I was about five when I decided I'd rather raise kittens than children. Before that, I can't remember thinking anything concrete about bearing children. I know I was given dolls to play with, but there came a certain point when I was disappointed with dolls, and definitely wanted books instead.

At about nine, when a relative by marriage commented on how I'd make someone a good wife someday(because I'd baked gingerbread from a box mix), I retorted that I never wanted to get married. Their reaction was as if I'd suddenly sprouted horns, a forked tail, and my breath took on the distinct aroma of brimstone.

How about you?

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For me:

-Having to half-raise my sister, and seeing her be a selfish, spoiled, monstrous brat no matter how my parents tried to raise her--and utterly loathing any children I came in contact with. To this day, I refuse to hold babies when people hold them out to me. No thanks.

-Dealing with all the shitty comments of "you'll make a good mother someday"(when I cook) or "you'll make a good wife someday"(when I sew)--and having to remind them that men can do this too and I'll be oh-so-happy to teach any of my guy friends how to do it, while reiterating that I don't particularly want children but wouldn't mind marriage eventually.

-Knowing that the odds of my child being a bratty, obsessed with popularity whiner is something I couldn't deal with. I was always an outcast, and dealing with a kid who demands expensive clothes and a cellphone at age 7 is something I couldn't put up with. I -might- be able to deal with a child like myself, but again--someone like me would be treated like crap at school, be an outcast, and likely resent me for bringing them into this world just like I resent my parents for doing so. It'd be different if they were into books and stuff, but the odds of them being like that...are extremely low. I have a 99% chance of raising someone exactly like my sister, who gossips, whines, and habitually lies to get their way.

 

I actually don't know how old I was when I figured all this out--I know it was young, even at say, age 12 or so I wasn't into the idea of being a mommy someday. I had Barbies, but they would always go on adventures I copied from the books I read--they weren't moms, they were explorers and scientists.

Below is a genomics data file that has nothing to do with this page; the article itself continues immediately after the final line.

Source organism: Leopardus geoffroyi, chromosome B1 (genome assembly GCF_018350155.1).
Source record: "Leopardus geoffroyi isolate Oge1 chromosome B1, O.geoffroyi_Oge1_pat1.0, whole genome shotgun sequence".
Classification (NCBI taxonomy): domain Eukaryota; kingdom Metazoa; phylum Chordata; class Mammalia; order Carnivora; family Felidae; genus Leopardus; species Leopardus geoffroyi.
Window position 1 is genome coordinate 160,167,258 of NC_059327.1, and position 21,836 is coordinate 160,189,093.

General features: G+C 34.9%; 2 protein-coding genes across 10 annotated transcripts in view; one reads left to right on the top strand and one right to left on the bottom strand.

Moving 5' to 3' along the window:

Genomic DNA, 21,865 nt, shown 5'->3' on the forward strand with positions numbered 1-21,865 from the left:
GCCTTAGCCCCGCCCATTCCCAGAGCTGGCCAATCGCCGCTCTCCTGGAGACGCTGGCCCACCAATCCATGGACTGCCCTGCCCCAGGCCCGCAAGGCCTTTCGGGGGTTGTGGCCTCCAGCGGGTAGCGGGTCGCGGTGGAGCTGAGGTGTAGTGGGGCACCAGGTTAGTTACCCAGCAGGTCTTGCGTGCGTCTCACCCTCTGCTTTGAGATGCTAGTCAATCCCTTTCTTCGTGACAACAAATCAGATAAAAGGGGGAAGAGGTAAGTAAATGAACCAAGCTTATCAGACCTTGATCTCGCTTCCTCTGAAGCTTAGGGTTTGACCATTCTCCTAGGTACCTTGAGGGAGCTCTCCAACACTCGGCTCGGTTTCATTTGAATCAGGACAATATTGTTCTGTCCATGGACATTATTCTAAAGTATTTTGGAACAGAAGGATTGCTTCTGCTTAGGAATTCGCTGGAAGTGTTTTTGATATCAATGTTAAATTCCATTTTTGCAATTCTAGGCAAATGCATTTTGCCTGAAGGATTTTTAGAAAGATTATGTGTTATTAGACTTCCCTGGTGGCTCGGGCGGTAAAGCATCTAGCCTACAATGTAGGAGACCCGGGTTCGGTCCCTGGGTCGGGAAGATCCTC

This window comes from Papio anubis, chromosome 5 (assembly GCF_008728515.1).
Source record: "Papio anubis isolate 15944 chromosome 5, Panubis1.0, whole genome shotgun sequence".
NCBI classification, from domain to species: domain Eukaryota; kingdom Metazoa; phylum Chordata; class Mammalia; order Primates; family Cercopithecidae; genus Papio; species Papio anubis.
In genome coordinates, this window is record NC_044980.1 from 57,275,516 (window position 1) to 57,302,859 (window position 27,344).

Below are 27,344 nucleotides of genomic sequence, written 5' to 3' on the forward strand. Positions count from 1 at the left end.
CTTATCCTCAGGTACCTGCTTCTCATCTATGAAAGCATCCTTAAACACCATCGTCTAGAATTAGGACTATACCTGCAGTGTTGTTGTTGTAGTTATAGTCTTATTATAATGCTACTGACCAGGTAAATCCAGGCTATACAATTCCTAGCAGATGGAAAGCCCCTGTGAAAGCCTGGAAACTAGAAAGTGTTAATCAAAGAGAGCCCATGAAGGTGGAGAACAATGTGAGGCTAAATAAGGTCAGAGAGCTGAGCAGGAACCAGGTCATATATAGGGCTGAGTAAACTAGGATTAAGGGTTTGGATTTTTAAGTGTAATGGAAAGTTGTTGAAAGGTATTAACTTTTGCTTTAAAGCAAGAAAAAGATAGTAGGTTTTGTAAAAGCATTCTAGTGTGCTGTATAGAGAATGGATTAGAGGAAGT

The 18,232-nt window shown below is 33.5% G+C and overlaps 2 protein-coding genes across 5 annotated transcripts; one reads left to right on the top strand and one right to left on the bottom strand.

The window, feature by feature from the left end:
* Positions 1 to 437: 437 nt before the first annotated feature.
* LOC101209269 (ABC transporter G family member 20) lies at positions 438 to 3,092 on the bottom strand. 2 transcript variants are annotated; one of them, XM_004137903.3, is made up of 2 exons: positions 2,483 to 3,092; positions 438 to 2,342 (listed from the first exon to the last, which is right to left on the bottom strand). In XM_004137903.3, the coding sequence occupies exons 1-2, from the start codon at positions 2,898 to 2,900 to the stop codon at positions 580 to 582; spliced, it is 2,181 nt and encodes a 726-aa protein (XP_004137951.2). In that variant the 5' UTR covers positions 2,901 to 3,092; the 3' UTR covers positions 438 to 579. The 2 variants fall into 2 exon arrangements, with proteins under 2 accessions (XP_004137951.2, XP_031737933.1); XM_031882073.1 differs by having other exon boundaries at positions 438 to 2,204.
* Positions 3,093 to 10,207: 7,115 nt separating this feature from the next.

I had someone once say that I have 'mom tendencies', but really those are just branded that way because they're "caring tendencies"--I show that I care about people. I ask them how their day was and I'll offer them a caring ear if they're feeling down, I tend to cook and knit and sew--which those are just things I like to do--I also like fixing computers and video games. I've taken care of drunk people before--again, not because I'm a 'future mom' but because I'm a good friend. I'm tired of caring and kindness being attributed to only females. It's highly misogynistic as well as misandrist.

"How old was I?" 17. At the time I lost my virginity.

I was about seven years old, when I saw reflected in a mirror how my mother looked at me behind my back. I decided then and there that I didn't want children. I never believed the crap about happiness with babies. I've never regretted my decision. I always had cats but I've never seen them as other than cats. 

The short story:

I'm 86 and had no children because I grew up in a violent home. While in college I resolved to have no children because I didn't want to do to any more children what my parents did to their five children. It was the best decision I ever made.

At 35 I married a woman who was five when her natural parents died in an auto accident and she went to an orphanage. I met her adoptive parents and she wanted no children because she feared she might die before they grew up.

None of our parents was an alcoholic or insane and no one abandoned or failed to provide for their children.

I'm 75, male, and never had a child.  I had 5 siblings and enjoyed them, so I wanted to have quite a few children as well.  Another reason I planned on having a bunch was because I was raised in the Mormon faith, which kept preaching that to be happy, you must get married have many children.

My parents were faithful Mormons, but never harassed me to get married or have children.  They never said they wanted grandchildren.  I think part of the reason they didn't was because 4 of my siblings had children, and 2 of them had many.

I always looked on marriage as a large commitment, so put it off until age 50.  Many years before that, I had decided that having children was not for me.  It looked like more work than it was worth.  As I aged, I started noticing that Mormonism was not living-up to it's promises of happiness, so I didn't feel much guilt for not wanting children.

The marriage ended in disaster, and was part of the reason I became atheist.

I'm very glad I never had children.  

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